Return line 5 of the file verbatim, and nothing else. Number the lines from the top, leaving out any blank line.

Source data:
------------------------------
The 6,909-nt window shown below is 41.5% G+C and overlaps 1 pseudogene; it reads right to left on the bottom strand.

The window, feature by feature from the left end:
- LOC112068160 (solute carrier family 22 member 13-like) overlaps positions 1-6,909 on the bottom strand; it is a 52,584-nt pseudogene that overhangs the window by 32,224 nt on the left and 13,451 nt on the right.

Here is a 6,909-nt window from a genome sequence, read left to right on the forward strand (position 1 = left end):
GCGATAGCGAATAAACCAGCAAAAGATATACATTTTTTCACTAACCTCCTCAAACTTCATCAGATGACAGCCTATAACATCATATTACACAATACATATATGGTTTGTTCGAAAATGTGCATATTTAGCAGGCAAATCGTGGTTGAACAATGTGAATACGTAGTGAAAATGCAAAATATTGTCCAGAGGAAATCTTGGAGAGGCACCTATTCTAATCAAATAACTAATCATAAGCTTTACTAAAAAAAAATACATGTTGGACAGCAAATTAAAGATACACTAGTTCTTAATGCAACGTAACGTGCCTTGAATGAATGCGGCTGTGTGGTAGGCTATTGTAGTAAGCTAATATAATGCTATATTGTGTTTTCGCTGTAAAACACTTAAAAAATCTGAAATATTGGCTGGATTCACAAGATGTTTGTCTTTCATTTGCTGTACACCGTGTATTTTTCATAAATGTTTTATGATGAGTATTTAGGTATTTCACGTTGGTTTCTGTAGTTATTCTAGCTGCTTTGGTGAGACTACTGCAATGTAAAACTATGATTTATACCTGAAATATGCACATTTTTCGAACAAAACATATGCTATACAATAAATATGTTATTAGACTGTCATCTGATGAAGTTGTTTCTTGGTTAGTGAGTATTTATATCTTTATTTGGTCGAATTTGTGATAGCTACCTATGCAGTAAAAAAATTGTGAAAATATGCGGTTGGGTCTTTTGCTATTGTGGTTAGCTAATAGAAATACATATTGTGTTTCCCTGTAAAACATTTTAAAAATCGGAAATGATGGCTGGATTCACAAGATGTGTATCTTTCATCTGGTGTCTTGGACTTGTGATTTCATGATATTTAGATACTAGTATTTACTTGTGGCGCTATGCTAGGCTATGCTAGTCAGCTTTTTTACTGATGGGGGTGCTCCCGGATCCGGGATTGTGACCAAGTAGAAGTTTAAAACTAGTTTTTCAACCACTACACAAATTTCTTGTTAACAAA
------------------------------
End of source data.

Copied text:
GCGATAGCGAATAAACCAGCAAAAGATATACATTTTTTCACTAACCTCCTCAAACTTCATCAGATGACAGCCTATAACATCATATTACACAATACATATATGGTTTGTTCGAAAATGTGCATATTTAGCAGGCAAATCGTGGTTGAACAATGTGAATACGTAGTGAAAATGCAAAATATTGTCCAGAGGAAATCTTGGAGAGGCACCTATTCTAATCAAATAACTAATCATAAGCTTTACTAAAAAAAAATACATGTTGGACAGCAAATTAAAGATACACTAGTTCTTAATGCAACGTAACGTGCCTTGAATGAATGCGGCTGTGTGGTAGGCTATTGTAGTAAGCTAATATAATGCTATATTGTGTTTTCGCTGTAAAACACTTAAAAAATCTGAAATATTGGCTGGATTCACAAGATGTTTGTCTTTCATTTGCTGTACACCGTGTATTTTTCATAAATGTTTTATGATGAGTATTTAGGTATTTCACGTTGGTTTCTGTAGTTATTCTAGCTGCTTTGGTGAGACTACTGCAATGTAAAACTATGATTTATACCTGAAATATGCACATTTTTCGAACAAAACATATGCTATACAATAAATATGTTATTAGACTGTCATCTGATGAAGTTGTTTCTTGGTTAGTGAGTATTTATATCTTTATTTGGTCGAATTTGTGATAGCTACCTATGCAGTAAAAAAATTGTGAAAATATGCGGTTGGGTCTTTTGCTATTGTGGTTAGCTAATAGAAATACATATTGTGTTTCCCTGTAAAACATTTTAAAAATCGGAAATGATGGCTGGATTCACAAGATGTGTATCTTTCATCTGGTGTCTTGGACTTGTGATTTCATGATATTTAGATACTAGTATTTACTTGTGGCGCTATGCTAGGCTATGCTAGTCAGCTTTTTTACTGATGGGGGTGCTCCCGGATCCGGGATTGTGACCAAGTAGAAGTTTAAAACTAGTTTTTCAACCACTACACAAATTTCTTGTTAACAAA